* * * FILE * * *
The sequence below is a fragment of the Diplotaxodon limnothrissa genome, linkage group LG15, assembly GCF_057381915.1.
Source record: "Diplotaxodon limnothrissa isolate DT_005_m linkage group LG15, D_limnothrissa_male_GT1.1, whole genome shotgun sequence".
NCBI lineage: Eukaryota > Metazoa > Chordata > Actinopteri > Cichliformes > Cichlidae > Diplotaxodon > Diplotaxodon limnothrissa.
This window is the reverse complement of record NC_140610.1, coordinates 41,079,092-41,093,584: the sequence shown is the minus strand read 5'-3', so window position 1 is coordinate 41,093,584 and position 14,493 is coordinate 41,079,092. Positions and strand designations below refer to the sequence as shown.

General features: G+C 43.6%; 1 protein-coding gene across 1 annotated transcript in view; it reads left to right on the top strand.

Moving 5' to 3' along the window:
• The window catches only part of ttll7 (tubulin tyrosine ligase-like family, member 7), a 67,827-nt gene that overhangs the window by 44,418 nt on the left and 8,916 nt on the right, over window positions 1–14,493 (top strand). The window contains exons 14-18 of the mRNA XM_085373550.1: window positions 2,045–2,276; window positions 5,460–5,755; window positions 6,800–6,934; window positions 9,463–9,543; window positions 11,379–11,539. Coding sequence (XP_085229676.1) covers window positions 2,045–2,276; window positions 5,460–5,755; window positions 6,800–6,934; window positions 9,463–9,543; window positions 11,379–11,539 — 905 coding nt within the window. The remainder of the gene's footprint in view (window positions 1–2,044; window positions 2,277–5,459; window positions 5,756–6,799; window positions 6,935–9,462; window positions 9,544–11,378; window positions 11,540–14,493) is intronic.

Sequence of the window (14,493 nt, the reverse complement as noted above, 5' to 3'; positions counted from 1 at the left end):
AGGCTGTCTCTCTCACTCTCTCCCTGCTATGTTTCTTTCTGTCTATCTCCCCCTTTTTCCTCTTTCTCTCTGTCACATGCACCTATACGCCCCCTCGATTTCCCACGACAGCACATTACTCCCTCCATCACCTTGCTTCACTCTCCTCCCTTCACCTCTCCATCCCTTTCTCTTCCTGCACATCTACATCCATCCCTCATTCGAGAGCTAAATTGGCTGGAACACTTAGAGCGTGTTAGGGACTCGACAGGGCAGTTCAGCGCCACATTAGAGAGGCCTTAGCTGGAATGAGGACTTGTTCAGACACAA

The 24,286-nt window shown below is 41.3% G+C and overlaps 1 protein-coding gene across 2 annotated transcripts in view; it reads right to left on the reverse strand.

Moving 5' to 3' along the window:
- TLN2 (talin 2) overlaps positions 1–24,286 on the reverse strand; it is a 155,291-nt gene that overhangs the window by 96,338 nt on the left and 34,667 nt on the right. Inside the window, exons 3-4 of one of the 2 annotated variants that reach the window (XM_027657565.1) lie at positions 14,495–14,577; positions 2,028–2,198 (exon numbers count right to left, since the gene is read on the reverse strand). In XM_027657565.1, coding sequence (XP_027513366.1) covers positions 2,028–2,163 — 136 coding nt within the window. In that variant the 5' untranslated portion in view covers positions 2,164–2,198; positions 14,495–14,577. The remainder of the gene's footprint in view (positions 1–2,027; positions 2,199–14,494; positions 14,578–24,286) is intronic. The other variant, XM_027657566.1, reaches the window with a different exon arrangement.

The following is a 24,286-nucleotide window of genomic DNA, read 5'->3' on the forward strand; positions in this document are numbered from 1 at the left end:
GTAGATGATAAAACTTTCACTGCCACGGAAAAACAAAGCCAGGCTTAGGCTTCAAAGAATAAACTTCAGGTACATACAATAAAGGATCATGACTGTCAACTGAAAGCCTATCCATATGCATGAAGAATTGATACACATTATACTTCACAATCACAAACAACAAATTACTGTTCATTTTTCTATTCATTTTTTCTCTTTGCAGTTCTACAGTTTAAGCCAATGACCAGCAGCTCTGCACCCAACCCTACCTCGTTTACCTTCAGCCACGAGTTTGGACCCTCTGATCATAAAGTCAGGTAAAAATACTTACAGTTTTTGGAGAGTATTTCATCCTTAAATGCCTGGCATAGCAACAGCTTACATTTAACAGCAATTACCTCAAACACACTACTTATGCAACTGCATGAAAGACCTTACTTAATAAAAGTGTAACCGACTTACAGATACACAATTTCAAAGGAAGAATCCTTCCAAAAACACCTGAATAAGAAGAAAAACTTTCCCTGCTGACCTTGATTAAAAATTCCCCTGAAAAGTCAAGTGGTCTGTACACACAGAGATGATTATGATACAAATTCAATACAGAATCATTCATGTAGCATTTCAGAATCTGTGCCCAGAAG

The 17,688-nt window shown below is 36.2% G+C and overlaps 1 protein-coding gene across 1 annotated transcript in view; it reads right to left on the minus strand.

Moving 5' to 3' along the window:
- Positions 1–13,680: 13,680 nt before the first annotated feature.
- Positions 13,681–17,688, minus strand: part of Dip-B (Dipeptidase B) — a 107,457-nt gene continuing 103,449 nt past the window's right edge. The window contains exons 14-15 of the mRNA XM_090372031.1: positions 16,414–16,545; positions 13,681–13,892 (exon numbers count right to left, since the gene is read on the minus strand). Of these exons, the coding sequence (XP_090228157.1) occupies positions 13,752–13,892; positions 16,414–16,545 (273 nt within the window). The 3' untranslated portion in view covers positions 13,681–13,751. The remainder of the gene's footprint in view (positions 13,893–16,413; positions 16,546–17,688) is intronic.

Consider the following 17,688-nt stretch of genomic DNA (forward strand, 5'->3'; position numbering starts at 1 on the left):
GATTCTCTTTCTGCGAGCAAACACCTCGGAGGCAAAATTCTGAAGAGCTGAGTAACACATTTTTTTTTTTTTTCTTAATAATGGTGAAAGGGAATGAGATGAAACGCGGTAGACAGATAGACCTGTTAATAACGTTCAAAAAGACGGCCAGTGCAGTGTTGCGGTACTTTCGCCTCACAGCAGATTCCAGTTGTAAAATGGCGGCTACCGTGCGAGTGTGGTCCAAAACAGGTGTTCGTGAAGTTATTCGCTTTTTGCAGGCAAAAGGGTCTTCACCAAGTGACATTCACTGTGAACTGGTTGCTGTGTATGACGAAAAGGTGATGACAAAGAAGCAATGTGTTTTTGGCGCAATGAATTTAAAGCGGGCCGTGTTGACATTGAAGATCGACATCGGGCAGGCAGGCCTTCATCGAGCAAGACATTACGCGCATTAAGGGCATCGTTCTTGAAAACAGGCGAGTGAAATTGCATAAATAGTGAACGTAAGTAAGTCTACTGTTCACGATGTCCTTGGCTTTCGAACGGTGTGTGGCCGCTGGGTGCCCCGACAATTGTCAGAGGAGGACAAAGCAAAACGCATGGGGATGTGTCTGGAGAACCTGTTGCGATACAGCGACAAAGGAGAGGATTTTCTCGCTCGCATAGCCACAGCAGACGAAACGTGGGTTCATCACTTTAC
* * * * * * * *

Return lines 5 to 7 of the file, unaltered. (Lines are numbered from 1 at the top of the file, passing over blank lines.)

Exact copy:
General features: G+C 43.6%; 1 protein-coding gene across 1 annotated transcript in view; it reads left to right on the top strand.

Moving 5' to 3' along the window:
• The window catches only part of ttll7 (tubulin tyrosine ligase-like family, member 7), a 67,827-nt gene that overhangs the window by 44,418 nt on the left and 8,916 nt on the right, over window positions 1–14,493 (top strand). The window contains exons 14-18 of the mRNA XM_085373550.1: window positions 2,045–2,276; window positions 5,460–5,755; window positions 6,800–6,934; window positions 9,463–9,543; window positions 11,379–11,539. Coding sequence (XP_085229676.1) covers window positions 2,045–2,276; window positions 5,460–5,755; window positions 6,800–6,934; window positions 9,463–9,543; window positions 11,379–11,539 — 905 coding nt within the window. The remainder of the gene's footprint in view (window positions 1–2,044; window positions 2,277–5,459; window positions 5,756–6,799; window positions 6,935–9,462; window positions 9,544–11,378; window positions 11,540–14,493) is intronic.